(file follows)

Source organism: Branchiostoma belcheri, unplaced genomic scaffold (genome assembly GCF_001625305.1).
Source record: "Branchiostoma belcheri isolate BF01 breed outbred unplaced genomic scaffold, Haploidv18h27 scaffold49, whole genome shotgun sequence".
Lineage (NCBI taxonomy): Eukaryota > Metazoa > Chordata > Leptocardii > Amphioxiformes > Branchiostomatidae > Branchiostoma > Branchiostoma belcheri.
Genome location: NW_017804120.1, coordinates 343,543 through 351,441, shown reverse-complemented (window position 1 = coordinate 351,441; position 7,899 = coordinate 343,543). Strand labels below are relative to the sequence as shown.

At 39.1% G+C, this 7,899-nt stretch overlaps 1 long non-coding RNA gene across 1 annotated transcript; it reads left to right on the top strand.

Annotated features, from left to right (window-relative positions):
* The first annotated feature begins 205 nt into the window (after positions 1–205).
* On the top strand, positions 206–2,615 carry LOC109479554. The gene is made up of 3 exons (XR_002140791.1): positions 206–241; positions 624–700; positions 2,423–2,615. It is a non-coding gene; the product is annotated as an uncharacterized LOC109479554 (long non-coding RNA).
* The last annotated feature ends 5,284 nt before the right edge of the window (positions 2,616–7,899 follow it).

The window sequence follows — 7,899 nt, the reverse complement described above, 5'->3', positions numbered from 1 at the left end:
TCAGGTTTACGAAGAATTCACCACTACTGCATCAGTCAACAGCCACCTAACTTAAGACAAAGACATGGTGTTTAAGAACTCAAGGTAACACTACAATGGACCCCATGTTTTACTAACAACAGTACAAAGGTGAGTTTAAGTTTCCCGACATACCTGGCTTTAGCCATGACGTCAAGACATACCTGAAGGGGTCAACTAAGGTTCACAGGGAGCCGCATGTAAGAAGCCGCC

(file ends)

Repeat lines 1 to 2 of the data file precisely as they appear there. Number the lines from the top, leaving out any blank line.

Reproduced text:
Source organism: Branchiostoma belcheri, unplaced genomic scaffold (genome assembly GCF_001625305.1).
Source record: "Branchiostoma belcheri isolate BF01 breed outbred unplaced genomic scaffold, Haploidv18h27 scaffold49, whole genome shotgun sequence".